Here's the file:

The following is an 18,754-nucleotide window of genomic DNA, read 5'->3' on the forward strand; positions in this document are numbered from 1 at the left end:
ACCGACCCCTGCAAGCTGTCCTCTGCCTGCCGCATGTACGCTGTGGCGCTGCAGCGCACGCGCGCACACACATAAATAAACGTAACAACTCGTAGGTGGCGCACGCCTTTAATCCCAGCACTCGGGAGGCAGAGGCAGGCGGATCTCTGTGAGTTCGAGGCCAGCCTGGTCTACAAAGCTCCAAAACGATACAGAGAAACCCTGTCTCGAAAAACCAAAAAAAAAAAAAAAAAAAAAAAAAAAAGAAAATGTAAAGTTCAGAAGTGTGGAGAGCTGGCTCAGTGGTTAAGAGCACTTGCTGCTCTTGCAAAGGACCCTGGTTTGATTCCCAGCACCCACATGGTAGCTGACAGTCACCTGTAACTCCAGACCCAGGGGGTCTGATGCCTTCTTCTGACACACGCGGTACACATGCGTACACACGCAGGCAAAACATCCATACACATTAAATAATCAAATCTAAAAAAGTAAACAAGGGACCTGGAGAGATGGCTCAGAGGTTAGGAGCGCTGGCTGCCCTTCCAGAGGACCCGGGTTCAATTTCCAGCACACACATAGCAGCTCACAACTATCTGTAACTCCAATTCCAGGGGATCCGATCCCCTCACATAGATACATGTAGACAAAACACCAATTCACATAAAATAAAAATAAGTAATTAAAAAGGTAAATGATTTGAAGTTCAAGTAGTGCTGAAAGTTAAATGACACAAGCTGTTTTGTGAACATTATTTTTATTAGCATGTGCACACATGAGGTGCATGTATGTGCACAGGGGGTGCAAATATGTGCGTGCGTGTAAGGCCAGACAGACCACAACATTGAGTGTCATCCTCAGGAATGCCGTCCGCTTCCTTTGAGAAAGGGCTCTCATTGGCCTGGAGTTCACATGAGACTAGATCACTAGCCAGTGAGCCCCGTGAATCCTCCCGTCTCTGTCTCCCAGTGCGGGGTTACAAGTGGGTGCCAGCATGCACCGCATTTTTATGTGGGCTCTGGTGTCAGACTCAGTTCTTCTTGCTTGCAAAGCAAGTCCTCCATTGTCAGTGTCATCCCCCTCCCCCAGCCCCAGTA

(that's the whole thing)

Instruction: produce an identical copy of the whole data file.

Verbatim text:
The following is an 18,754-nucleotide window of genomic DNA, read 5'->3' on the forward strand; positions in this document are numbered from 1 at the left end:
ACCGACCCCTGCAAGCTGTCCTCTGCCTGCCGCATGTACGCTGTGGCGCTGCAGCGCACGCGCGCACACACATAAATAAACGTAACAACTCGTAGGTGGCGCACGCCTTTAATCCCAGCACTCGGGAGGCAGAGGCAGGCGGATCTCTGTGAGTTCGAGGCCAGCCTGGTCTACAAAGCTCCAAAACGATACAGAGAAACCCTGTCTCGAAAAACCAAAAAAAAAAAAAAAAAAAAAAAAAAAAGAAAATGTAAAGTTCAGAAGTGTGGAGAGCTGGCTCAGTGGTTAAGAGCACTTGCTGCTCTTGCAAAGGACCCTGGTTTGATTCCCAGCACCCACATGGTAGCTGACAGTCACCTGTAACTCCAGACCCAGGGGGTCTGATGCCTTCTTCTGACACACGCGGTACACATGCGTACACACGCAGGCAAAACATCCATACACATTAAATAATCAAATCTAAAAAAGTAAACAAGGGACCTGGAGAGATGGCTCAGAGGTTAGGAGCGCTGGCTGCCCTTCCAGAGGACCCGGGTTCAATTTCCAGCACACACATAGCAGCTCACAACTATCTGTAACTCCAATTCCAGGGGATCCGATCCCCTCACATAGATACATGTAGACAAAACACCAATTCACATAAAATAAAAATAAGTAATTAAAAAGGTAAATGATTTGAAGTTCAAGTAGTGCTGAAAGTTAAATGACACAAGCTGTTTTGTGAACATTATTTTTATTAGCATGTGCACACATGAGGTGCATGTATGTGCACAGGGGGTGCAAATATGTGCGTGCGTGTAAGGCCAGACAGACCACAACATTGAGTGTCATCCTCAGGAATGCCGTCCGCTTCCTTTGAGAAAGGGCTCTCATTGGCCTGGAGTTCACATGAGACTAGATCACTAGCCAGTGAGCCCCGTGAATCCTCCCGTCTCTGTCTCCCAGTGCGGGGTTACAAGTGGGTGCCAGCATGCACCGCATTTTTATGTGGGCTCTGGTGTCAGACTCAGTTCTTCTTGCTTGCAAAGCAAGTCCTCCATTGTCAGTGTCATCCCCCTCCCCCAGCCCCAGTA